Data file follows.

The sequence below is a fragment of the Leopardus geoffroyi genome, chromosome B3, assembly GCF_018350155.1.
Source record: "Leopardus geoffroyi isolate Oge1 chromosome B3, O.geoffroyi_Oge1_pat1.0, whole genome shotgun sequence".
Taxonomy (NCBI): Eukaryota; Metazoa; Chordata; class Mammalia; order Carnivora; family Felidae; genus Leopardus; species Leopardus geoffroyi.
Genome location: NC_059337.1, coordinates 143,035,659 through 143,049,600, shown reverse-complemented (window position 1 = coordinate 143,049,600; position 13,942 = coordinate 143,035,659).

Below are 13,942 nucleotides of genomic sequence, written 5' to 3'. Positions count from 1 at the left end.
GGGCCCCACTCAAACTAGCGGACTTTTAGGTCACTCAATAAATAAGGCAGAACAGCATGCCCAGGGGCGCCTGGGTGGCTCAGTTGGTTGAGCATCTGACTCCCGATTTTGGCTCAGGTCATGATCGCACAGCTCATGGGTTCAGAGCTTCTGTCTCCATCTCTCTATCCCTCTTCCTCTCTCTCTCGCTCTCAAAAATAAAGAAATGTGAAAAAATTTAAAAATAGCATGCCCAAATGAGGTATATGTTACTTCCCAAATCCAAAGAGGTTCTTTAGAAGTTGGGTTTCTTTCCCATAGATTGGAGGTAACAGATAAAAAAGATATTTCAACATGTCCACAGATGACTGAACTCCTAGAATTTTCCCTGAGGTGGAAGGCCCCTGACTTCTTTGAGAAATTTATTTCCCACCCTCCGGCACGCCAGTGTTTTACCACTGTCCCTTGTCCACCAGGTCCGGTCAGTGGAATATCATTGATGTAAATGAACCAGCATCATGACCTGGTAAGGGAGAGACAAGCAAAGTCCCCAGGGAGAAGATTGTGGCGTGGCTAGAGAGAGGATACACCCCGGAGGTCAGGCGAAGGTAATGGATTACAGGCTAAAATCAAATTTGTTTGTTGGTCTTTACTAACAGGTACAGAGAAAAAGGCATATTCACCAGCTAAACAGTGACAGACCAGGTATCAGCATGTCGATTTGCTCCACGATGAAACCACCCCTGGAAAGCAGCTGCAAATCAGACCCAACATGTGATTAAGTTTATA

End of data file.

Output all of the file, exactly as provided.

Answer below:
The sequence below is a fragment of the Leopardus geoffroyi genome, chromosome B3, assembly GCF_018350155.1.
Source record: "Leopardus geoffroyi isolate Oge1 chromosome B3, O.geoffroyi_Oge1_pat1.0, whole genome shotgun sequence".
Taxonomy (NCBI): Eukaryota; Metazoa; Chordata; class Mammalia; order Carnivora; family Felidae; genus Leopardus; species Leopardus geoffroyi.
Genome location: NC_059337.1, coordinates 143,035,659 through 143,049,600, shown reverse-complemented (window position 1 = coordinate 143,049,600; position 13,942 = coordinate 143,035,659).

Below are 13,942 nucleotides of genomic sequence, written 5' to 3'. Positions count from 1 at the left end.
GGGCCCCACTCAAACTAGCGGACTTTTAGGTCACTCAATAAATAAGGCAGAACAGCATGCCCAGGGGCGCCTGGGTGGCTCAGTTGGTTGAGCATCTGACTCCCGATTTTGGCTCAGGTCATGATCGCACAGCTCATGGGTTCAGAGCTTCTGTCTCCATCTCTCTATCCCTCTTCCTCTCTCTCTCGCTCTCAAAAATAAAGAAATGTGAAAAAATTTAAAAATAGCATGCCCAAATGAGGTATATGTTACTTCCCAAATCCAAAGAGGTTCTTTAGAAGTTGGGTTTCTTTCCCATAGATTGGAGGTAACAGATAAAAAAGATATTTCAACATGTCCACAGATGACTGAACTCCTAGAATTTTCCCTGAGGTGGAAGGCCCCTGACTTCTTTGAGAAATTTATTTCCCACCCTCCGGCACGCCAGTGTTTTACCACTGTCCCTTGTCCACCAGGTCCGGTCAGTGGAATATCATTGATGTAAATGAACCAGCATCATGACCTGGTAAGGGAGAGACAAGCAAAGTCCCCAGGGAGAAGATTGTGGCGTGGCTAGAGAGAGGATACACCCCGGAGGTCAGGCGAAGGTAATGGATTACAGGCTAAAATCAAATTTGTTTGTTGGTCTTTACTAACAGGTACAGAGAAAAAGGCATATTCACCAGCTAAACAGTGACAGACCAGGTATCAGCATGTCGATTTGCTCCACGATGAAACCACCCCTGGAAAGCAGCTGCAAATCAGACCCAACATGTGATTAAGTTTATA